Let’s start with the big question: did your organization meet its fundraising goal? If yes, what contributed to success? If no, what happened? How many individuals made a gift? How many business or corporations made a grant or gave matching gifts? Did foundations or government agencies award funds? As you look at the numbers, consider whether or not the organization is dependent on funds from one or two sources? If the answer is yes, what would happen if those funds were reduced or eliminated?
If fundraising goals were met or exceeded, was this due to a one-time gift such as an unexpected bequest that put the organization “over the top?” What would have happened without that gift? Pull that gift out from the fundraising results and look at the story the numbers tell. Are there areas that need more focus in 2013?
If your organization produces a special event as part of its fundraising, how did that go? Was the revenue goal met or exceeded? Was gross revenue up and expenses down? What percentage of event revenue came from ticket or table sales; how much came from sponsors and/or underwriters? Did the event attract new attendees, new sponsors, or under-writers? Was there a post-event analysis session with select guests and sponsors to gain insights on how to improve the “experience” at next year’s event and increase revenue?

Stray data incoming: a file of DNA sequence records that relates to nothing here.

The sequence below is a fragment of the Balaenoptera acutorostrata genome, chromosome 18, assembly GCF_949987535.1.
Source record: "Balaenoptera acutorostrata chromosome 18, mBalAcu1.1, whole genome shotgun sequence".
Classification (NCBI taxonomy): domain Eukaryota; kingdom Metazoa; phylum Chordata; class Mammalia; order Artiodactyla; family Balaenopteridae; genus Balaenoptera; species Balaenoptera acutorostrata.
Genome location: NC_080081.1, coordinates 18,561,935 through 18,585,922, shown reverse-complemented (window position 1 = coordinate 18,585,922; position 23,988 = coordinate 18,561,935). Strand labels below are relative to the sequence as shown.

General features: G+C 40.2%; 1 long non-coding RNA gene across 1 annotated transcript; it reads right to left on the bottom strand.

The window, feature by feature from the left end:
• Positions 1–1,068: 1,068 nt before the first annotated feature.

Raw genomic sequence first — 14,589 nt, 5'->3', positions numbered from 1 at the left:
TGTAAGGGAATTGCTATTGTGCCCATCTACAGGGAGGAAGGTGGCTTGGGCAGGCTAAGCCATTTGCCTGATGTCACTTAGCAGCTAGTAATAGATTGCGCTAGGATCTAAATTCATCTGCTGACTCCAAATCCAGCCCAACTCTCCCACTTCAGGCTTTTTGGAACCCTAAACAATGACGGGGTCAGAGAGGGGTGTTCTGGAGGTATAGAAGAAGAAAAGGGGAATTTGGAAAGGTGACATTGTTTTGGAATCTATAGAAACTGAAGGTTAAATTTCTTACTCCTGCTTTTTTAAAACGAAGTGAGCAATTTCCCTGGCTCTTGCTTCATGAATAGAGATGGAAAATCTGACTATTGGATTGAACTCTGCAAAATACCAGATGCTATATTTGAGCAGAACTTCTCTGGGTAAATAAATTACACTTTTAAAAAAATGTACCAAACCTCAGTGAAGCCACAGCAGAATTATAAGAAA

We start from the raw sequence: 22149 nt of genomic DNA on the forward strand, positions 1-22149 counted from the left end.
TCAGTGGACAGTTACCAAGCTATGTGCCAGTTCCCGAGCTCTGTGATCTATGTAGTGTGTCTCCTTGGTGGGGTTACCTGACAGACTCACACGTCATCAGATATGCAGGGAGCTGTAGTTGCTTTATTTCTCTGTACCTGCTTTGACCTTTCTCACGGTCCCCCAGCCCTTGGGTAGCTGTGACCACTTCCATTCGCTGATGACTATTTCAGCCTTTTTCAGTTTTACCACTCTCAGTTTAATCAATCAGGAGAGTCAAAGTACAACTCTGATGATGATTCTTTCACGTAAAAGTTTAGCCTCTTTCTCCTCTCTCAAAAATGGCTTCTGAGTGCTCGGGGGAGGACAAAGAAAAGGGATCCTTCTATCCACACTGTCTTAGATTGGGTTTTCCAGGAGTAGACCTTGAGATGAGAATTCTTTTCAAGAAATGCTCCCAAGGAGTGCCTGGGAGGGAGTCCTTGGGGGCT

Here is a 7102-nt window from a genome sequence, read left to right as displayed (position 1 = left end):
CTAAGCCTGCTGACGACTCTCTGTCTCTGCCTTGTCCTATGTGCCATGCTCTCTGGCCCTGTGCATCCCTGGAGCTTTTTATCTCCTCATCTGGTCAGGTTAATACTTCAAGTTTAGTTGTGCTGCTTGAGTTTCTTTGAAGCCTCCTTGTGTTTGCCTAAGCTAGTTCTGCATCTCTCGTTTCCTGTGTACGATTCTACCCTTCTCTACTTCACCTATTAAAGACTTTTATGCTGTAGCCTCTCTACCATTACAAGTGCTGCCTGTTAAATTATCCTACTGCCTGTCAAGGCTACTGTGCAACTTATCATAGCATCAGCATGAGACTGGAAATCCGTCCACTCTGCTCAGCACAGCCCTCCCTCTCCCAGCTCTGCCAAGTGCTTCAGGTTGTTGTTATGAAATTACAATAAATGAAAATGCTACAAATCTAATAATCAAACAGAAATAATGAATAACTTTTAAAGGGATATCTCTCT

What about endorsers? Are there are well-known and respected people beyond the board and executives who endorse and promote the nonprofit throughout the community?
How did last year’s activities lay a stronger foundation for 2013? Did the organization’s leaders meet and engage with new potential donors and funders? Did they engage with current and past donors?
Is the organization proactively working from a fundraising and marketing plan or are things on “auto-pilot?” For example, have solicitation materials been revamped? Is the case for support and call to action up-to-date and reflective of the organization’s current work? Are board members engaged as donors and solicitors, or does the organizational culture support the notion that “staff will take care of that?”
Finally, have new fundraising strategies been introduced that would excite the constituency and leadership?
Now is the time to reflect on the successes and challenges of 2012 and to plant seeds for a prosperous 2013. As you reflect it is good to “think big.” It is also appropriate to think “right sized.” Write down all your ideas for how things could improve in 2013, and then select a few strategic initiatives that your organization has the capacity to pursue. Start small and follow through. You can do it. We believe in you.
Next week: Is your board bored?